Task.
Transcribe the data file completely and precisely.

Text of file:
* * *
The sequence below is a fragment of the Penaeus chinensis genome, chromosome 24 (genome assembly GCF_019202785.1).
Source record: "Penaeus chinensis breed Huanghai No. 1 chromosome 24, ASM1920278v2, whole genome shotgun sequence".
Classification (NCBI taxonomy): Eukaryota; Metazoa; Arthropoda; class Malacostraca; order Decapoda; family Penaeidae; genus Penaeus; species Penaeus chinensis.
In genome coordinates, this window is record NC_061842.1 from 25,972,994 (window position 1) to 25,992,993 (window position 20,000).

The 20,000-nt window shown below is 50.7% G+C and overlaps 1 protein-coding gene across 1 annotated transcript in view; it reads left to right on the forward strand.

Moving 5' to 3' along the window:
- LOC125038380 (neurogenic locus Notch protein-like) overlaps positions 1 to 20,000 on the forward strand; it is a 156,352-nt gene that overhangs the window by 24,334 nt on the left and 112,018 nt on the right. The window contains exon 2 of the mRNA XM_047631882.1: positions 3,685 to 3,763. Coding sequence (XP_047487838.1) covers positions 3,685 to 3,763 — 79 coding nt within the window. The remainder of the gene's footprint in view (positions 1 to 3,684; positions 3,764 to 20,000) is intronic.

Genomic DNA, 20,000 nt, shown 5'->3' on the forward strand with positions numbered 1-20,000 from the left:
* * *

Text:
The sequence below is a fragment of the Penaeus chinensis genome, chromosome 24 (genome assembly GCF_019202785.1).
Source record: "Penaeus chinensis breed Huanghai No. 1 chromosome 24, ASM1920278v2, whole genome shotgun sequence".
Classification (NCBI taxonomy): Eukaryota; Metazoa; Arthropoda; class Malacostraca; order Decapoda; family Penaeidae; genus Penaeus; species Penaeus chinensis.
In genome coordinates, this window is record NC_061842.1 from 25,972,994 (window position 1) to 25,992,993 (window position 20,000).

The 20,000-nt window shown below is 50.7% G+C and overlaps 1 protein-coding gene across 1 annotated transcript in view; it reads left to right on the forward strand.

Moving 5' to 3' along the window:
- LOC125038380 (neurogenic locus Notch protein-like) overlaps positions 1 to 20,000 on the forward strand; it is a 156,352-nt gene that overhangs the window by 24,334 nt on the left and 112,018 nt on the right. The window contains exon 2 of the mRNA XM_047631882.1: positions 3,685 to 3,763. Coding sequence (XP_047487838.1) covers positions 3,685 to 3,763 — 79 coding nt within the window. The remainder of the gene's footprint in view (positions 1 to 3,684; positions 3,764 to 20,000) is intronic.

Genomic DNA, 20,000 nt, shown 5'->3' on the forward strand with positions numbered 1-20,000 from the left: